That the damage caused by last Thursday night's hurricane was slight, and, in fact, far less severe than the storm of 1938, was shown in a recent check-up of the Houses and College grounds.
According to Cecil A. Roberts, Superintendent of Construction, the destruction consisted mainly of felled poplar and willow trees, flooded cellars, and occasional roof leaks. The College maintenance department stayed up all night, swinging into action at 12 o'clock and working until the storm abated at 5 o'clock on Friday morning.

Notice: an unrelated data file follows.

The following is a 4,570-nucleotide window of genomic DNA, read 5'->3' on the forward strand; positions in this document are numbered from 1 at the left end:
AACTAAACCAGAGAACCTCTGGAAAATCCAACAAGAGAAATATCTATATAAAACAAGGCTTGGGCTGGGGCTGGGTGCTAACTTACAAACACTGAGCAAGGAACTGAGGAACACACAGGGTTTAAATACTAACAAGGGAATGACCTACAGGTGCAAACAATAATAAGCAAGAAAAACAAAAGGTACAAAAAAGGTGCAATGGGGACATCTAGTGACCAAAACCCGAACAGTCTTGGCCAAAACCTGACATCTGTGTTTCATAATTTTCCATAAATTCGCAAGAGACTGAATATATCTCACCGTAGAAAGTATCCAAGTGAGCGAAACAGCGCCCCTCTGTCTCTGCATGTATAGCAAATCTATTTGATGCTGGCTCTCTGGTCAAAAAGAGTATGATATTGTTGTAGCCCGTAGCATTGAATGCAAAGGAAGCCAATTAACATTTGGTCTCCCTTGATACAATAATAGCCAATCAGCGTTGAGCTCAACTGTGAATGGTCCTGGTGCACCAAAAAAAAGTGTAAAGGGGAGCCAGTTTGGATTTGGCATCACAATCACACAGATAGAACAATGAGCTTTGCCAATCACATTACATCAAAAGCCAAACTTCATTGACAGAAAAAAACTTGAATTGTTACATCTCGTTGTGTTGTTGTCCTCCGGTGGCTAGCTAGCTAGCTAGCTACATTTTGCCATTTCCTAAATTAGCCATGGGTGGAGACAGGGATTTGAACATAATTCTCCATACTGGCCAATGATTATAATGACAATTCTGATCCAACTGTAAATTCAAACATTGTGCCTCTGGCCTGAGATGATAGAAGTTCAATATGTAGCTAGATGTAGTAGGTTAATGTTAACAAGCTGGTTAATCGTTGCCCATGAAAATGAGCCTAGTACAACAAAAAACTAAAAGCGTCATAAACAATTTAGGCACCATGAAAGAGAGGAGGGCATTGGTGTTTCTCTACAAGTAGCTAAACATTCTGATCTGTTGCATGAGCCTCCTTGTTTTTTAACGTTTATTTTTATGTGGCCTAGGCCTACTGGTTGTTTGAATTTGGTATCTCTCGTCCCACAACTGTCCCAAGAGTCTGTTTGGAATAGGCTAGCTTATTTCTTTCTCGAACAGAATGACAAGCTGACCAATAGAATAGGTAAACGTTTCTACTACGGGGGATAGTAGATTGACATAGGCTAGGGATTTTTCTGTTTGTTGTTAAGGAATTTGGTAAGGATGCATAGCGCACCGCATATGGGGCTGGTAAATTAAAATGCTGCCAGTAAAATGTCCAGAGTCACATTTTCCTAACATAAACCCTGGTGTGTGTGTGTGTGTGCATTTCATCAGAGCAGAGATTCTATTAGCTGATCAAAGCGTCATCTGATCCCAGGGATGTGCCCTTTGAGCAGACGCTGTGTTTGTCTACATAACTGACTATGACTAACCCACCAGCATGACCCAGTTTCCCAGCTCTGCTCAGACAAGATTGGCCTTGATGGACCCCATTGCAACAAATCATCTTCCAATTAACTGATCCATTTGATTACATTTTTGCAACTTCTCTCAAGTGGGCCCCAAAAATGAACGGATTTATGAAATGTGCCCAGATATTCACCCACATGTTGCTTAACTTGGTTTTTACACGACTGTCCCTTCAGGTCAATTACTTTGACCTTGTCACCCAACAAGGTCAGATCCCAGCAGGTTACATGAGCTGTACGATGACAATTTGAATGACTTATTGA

Archie McConnell, Adams House janitor, found the storm "of gale proportions," but not much heavier than the average "north or south-easter." The only damage was several broken windows in the Randolph section. Accounting for the fact that the hurricane did not reach the proportions of the 1938 tempest, when traffic was halted for several days, McConnell declared sagely that "it went off to sea."
The loss of two trees comprised the damage suffered by Lowell House. The other-Houses reported no important damage.
Noted with dismay among the vagaries of the hurricane was its indiscriminate will in tearing down Harvard's shade trees but leaving the owl-eyed shack on Bow and Mt. Auburn without a scratch.